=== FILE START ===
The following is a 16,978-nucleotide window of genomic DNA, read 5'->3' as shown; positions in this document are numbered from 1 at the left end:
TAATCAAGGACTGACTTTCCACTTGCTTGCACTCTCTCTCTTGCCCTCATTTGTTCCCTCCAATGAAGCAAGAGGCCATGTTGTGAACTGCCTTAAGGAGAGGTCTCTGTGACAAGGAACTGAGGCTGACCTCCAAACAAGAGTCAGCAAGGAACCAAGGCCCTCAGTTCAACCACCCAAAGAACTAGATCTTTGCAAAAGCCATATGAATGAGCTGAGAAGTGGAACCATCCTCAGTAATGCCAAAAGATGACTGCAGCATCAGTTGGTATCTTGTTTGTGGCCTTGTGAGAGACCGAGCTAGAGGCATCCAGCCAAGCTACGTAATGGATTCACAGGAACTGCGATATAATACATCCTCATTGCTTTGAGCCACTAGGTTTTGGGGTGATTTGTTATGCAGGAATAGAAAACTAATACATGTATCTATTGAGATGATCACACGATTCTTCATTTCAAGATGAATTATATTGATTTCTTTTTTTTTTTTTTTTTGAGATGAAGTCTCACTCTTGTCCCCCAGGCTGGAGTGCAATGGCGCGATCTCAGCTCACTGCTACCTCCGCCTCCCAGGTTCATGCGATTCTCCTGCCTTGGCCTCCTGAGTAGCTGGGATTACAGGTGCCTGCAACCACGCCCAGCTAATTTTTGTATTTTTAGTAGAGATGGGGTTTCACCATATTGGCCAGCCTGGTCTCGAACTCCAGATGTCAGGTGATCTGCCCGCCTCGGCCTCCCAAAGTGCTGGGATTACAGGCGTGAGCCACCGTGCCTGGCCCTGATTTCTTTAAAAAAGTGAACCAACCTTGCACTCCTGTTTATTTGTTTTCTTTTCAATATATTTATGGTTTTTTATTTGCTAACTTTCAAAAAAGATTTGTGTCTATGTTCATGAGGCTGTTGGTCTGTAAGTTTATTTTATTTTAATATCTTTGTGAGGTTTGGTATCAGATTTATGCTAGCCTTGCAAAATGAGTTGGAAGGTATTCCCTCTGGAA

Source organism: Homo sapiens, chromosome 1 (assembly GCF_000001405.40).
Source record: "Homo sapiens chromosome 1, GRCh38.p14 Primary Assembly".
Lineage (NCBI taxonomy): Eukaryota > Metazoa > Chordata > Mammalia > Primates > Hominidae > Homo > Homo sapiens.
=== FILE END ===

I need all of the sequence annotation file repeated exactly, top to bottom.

The following is a 16,978-nucleotide window of genomic DNA, read 5'->3' as shown; positions in this document are numbered from 1 at the left end:
TAATCAAGGACTGACTTTCCACTTGCTTGCACTCTCTCTCTTGCCCTCATTTGTTCCCTCCAATGAAGCAAGAGGCCATGTTGTGAACTGCCTTAAGGAGAGGTCTCTGTGACAAGGAACTGAGGCTGACCTCCAAACAAGAGTCAGCAAGGAACCAAGGCCCTCAGTTCAACCACCCAAAGAACTAGATCTTTGCAAAAGCCATATGAATGAGCTGAGAAGTGGAACCATCCTCAGTAATGCCAAAAGATGACTGCAGCATCAGTTGGTATCTTGTTTGTGGCCTTGTGAGAGACCGAGCTAGAGGCATCCAGCCAAGCTACGTAATGGATTCACAGGAACTGCGATATAATACATCCTCATTGCTTTGAGCCACTAGGTTTTGGGGTGATTTGTTATGCAGGAATAGAAAACTAATACATGTATCTATTGAGATGATCACACGATTCTTCATTTCAAGATGAATTATATTGATTTCTTTTTTTTTTTTTTTTTGAGATGAAGTCTCACTCTTGTCCCCCAGGCTGGAGTGCAATGGCGCGATCTCAGCTCACTGCTACCTCCGCCTCCCAGGTTCATGCGATTCTCCTGCCTTGGCCTCCTGAGTAGCTGGGATTACAGGTGCCTGCAACCACGCCCAGCTAATTTTTGTATTTTTAGTAGAGATGGGGTTTCACCATATTGGCCAGCCTGGTCTCGAACTCCAGATGTCAGGTGATCTGCCCGCCTCGGCCTCCCAAAGTGCTGGGATTACAGGCGTGAGCCACCGTGCCTGGCCCTGATTTCTTTAAAAAAGTGAACCAACCTTGCACTCCTGTTTATTTGTTTTCTTTTCAATATATTTATGGTTTTTTATTTGCTAACTTTCAAAAAAGATTTGTGTCTATGTTCATGAGGCTGTTGGTCTGTAAGTTTATTTTATTTTAATATCTTTGTGAGGTTTGGTATCAGATTTATGCTAGCCTTGCAAAATGAGTTGGAAGGTATTCCCTCTGGAA

Source organism: Homo sapiens, chromosome 1 (assembly GCF_000001405.40).
Source record: "Homo sapiens chromosome 1, GRCh38.p14 Primary Assembly".
Lineage (NCBI taxonomy): Eukaryota > Metazoa > Chordata > Mammalia > Primates > Hominidae > Homo > Homo sapiens.